And every once in a while she makes a meal with vegetables in it – though not always on purpose! The look of surprise on her face when I started pulling out onions and celery and carrots and zucchini for her Macaroni Minestrone recipe (she reads recipes a bit more closely these days!) was truly priceless. But the best part of that night (and perhaps it’s unkind of me, but there you have it): when Paisley served Liam his soup he stuck out his tongue in protest… and she almost slugged him! I couldn’t help myself. I snickered. I did! I snickered (but behind my hand), and gently pointed out how, um, yeah, it’s kind of frustrating, isn’t it, when someone insults your cooking without even trying it? She didn’t reply; she just stared at me (rather coldly – I think she could tell I was gloating, even if I was trying to hide that fact) while she (rather defiantly) chewed a mouthful of vegetables (rather unhappily). But she did it! She ate some veggies. And she didn’t DIE a slow and tragic and painful death.
She still prefers carb-happy meals (and really, who doesn’t?) with no veggies in sight; her “world famous” mac and cheese has made a second and third appearance (I’ve started sautéing spinach with garlic as a quick green side for mac n’ cheese night – not that any of the kids eat spinach), her brothers were quite ecstatic about mini-pizza night with homemade crusts (the only green in sight: the bell pepper slices I put on my pizza; and technically, bell pepper is a fruit), and a couple of weeks ago she made a very tasty cheese lasagna with one of her school friends (again, sans veggies; unlike Congress, I don’t count tomato sauce as a vegetable). But she’s made the veggie-heavy Macaroni Minestrone twice now (it really is good…), and I think everyone enjoyed the night she made vegetarian fried rice with carrots, broccoli, peas, and even water chestnuts (!!), and just last week she asked to make one of her favorite recipes from my own repertoire, Strawberry Asparagus Pasta, which was so good that there were no leftovers (well, except for all the asparagus left on her plate that she refused to eat… them being veggies and all). And, okay, she doesn’t always eat the veggies on her plate, but at least she cooked with veggies… so we’re making some kind of progress, right?!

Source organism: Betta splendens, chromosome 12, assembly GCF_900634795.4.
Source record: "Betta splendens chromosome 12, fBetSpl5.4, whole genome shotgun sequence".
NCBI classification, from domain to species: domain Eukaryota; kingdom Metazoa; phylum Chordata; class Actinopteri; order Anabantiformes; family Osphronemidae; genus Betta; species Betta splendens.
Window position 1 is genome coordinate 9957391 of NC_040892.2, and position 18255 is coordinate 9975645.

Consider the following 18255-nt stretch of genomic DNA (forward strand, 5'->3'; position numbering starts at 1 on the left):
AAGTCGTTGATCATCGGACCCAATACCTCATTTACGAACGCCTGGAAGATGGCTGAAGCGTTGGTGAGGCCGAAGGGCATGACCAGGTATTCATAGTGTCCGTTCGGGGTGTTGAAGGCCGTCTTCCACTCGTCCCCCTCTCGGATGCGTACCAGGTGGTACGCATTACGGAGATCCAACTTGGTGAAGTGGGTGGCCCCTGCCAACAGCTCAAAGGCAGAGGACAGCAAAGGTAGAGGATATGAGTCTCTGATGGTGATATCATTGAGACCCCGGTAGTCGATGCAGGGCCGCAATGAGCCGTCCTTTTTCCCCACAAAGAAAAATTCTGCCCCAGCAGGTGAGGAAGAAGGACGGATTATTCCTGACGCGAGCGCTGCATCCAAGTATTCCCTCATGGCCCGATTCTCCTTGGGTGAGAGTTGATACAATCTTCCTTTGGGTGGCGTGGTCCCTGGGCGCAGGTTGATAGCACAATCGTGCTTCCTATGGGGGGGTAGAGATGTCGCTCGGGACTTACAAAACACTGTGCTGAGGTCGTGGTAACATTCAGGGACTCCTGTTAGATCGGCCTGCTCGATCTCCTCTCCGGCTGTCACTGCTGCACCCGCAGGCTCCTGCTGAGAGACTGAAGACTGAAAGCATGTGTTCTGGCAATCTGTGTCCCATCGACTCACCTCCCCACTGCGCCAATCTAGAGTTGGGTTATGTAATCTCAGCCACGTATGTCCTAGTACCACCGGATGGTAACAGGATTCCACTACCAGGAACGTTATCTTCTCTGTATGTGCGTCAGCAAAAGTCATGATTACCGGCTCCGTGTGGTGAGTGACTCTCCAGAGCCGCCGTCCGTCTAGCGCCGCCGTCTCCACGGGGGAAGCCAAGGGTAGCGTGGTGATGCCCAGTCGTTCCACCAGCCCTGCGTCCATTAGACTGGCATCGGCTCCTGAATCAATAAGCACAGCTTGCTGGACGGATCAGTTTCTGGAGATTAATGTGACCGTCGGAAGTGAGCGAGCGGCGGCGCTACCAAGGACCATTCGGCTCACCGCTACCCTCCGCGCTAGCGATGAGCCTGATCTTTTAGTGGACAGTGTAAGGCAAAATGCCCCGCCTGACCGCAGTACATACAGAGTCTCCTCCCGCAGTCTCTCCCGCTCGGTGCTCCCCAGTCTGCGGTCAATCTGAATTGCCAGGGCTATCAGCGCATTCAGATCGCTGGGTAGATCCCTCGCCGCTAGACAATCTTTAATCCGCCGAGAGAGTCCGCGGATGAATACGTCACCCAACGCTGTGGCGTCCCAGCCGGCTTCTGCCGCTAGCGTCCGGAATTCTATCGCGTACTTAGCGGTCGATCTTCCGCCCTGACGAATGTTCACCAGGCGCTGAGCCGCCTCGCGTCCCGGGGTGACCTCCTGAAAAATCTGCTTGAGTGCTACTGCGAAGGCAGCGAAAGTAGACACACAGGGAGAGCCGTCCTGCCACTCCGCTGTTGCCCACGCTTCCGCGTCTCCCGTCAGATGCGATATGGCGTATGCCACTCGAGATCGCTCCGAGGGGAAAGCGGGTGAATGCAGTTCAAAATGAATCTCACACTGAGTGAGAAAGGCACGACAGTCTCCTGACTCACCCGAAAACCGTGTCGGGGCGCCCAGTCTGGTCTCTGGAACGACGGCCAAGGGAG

So, yeah, I might have to spend twice as long cooking a meal with my daughter as it would take on my own – while I show her how to knead pizza dough without dropping it on the floor or wait for her to (slowly, slowly, oh my good gracious, painstakingly slowly) peel a carrot or two – but she’s getting the hang of food preparation, and in a couple of years, honestly, she should have enough experience to whip up her favorite Greek Pasta Salad without me around (and without cutting off a finger – perhaps the only real goal I have in these early cooking lessons at the moment). And I’m looking forward to teaching her brothers how to cook, too, when they hit age 10. Can you imagine? Three nights a week where, once I teach the kids the basics, I don’t have to cook?? Maybe I can actually get to all those projects that are piling up around the house (oh you know, like finally completing any of the children’s baby books or framing that poster in the dining room that’s been sitting on the buffet table for the last six years and counting), or – better yet! – just sit around reading a book (how decadent!), while they serve up some delicious, healthy meal for everyone?! Whoa… I am loving this plan… Heck, why do I even care if my daughter cooks with veggies?? Just so long as she cooks… am I right, or am I RIGHT?! Now that I think about it, I could totally survive off blueberry pancakes every night!
Now, if only I can convince her to stick around for the cleaning up part…